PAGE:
Interior Ministry Inaugurates 6-Member Committee to investigate issues on Buduburam lands
ACCRA, Ghana, 25 March (UNHCR) – –Government has stepped up efforts to bring to a closure matters relating to Buduburam lands. Buduburam Refugee Settlement has been home to thousands of Liberian refugees since their arrival in 1990.
Deputy Minister of Interior, Mr. James Agalga has inaugurated a six member Ministerial Committee to investigate issues bordering Buduburam Refugee Settlement lands.
Members of the Committee comprising representatives from the Interior Ministry, the Ghana Refugee Board, Attorney General’s Department, Lands Commission, National Disaster Management Organization and the Gomoa East Assembly have been tasked among other responsibilities to investigate all matters relating to the ownership of the Buduburam Settlement land and make appropriate recommendation to its future status and use.
The Buduburam Settlement is on a 141 acre land which has been occupied by Liberian refugees since 1990 following the influx of Liberian refugees who fled the civil war in Liberia. At one point, Buduburam was home to over 40,000 Liberian refugees. However, following successful presidential elections and the attainment of relative peace in Liberia, most of the refugees have been assisted to go home on voluntary repatriation. A cessation clause came into force on 30th June 2012 to bring to a closure the Liberian Refugee situation.
Consequently, the land being occupied by the refugees should be returned to government as the title owner Mr. Agalga noted. However, different people including chiefs are laying claim to the land.
Chairman of the Committee, Mr. Ken Dzirasah who doubles as the Chairman of the Ghana Refugee Board noted the importance of the Committee, especially at a time when efforts are being made by the Ghana Refugee Board and the UN Refugee Agency to bring a closure to the situation of Liberian refugees. He indicated that a lot of work needs to be done to address issues of rival claims to the land and the illegal sale of structures of former refugees. “The settlement has become a multi-national enclave housing dubious characters and this must be dealt with” Mr. Dzirasah noted. Since the majority of Liberian refugees have returned to Liberia, some Ghanaians and persons of other nationalities who are non-refugees have taken over Buduburam. Mr. Dzirasah assured the committee will work assiduously to complete the task assigned them. He called on the Interior Ministry to provide the necessary support and logistics to aid the Committee’s work.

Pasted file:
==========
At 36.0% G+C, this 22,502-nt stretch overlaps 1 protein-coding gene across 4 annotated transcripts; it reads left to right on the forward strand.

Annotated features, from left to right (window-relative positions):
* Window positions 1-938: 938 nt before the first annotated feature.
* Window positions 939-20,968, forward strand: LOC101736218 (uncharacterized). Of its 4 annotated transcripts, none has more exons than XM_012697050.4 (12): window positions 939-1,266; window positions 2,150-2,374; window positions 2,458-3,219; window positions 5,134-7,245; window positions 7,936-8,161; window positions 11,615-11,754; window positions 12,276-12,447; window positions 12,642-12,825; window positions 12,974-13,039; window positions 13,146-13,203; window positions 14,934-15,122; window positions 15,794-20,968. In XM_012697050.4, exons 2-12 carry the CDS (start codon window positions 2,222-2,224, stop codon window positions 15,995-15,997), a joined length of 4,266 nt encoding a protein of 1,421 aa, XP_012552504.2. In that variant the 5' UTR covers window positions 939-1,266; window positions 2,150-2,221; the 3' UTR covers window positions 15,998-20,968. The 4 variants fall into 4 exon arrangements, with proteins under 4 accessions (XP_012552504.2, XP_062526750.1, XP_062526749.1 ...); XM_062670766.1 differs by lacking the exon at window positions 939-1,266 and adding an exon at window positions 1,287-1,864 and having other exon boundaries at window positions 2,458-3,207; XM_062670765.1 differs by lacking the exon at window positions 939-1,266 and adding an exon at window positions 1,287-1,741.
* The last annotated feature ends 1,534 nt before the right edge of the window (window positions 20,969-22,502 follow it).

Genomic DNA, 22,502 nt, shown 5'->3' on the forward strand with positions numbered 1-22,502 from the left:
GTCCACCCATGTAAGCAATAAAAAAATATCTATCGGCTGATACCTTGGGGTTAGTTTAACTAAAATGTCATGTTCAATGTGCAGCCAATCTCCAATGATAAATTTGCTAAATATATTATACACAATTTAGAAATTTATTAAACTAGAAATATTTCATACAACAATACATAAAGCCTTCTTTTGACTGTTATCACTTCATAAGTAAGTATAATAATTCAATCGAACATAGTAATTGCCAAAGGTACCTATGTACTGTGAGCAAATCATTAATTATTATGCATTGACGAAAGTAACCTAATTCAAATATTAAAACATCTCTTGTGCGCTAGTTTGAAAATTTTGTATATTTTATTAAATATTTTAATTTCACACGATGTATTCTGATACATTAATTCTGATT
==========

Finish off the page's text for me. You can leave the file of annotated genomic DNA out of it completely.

UNHCR Representative, Ms. Chansa Kapaya indicated that UNHCR assets such as a police post, fire service station and schools amongst others which have been handed over to government are sitting on contentious land which is a matter of worry.
Ms. Kapaya also appealed to the Interior Ministry to ensure that all different aspects of the Liberian refugee situation are tackled in closing the Liberian chapter. Approximately 3,700 Liberians who opted to locally integrate in Ghana are undergoing processes to receive documentation on their alternative legal status including their Liberian passport and residence permit issued by the Ghana Immigration Service. Some refugees opted for exemption from cessation arguing continued need of international protection. As at December 2014, 255 individuals who applied for exemption have been granted positive decisions and continue to retain their refugee status. The applications of 824 Liberians who were rejected on first instance are pending appeal review. Ms. Kapaya called for the need to speed up the issuance of residence permits and for appeal cases to be promptly reviewed.
Story:By Patience Folley
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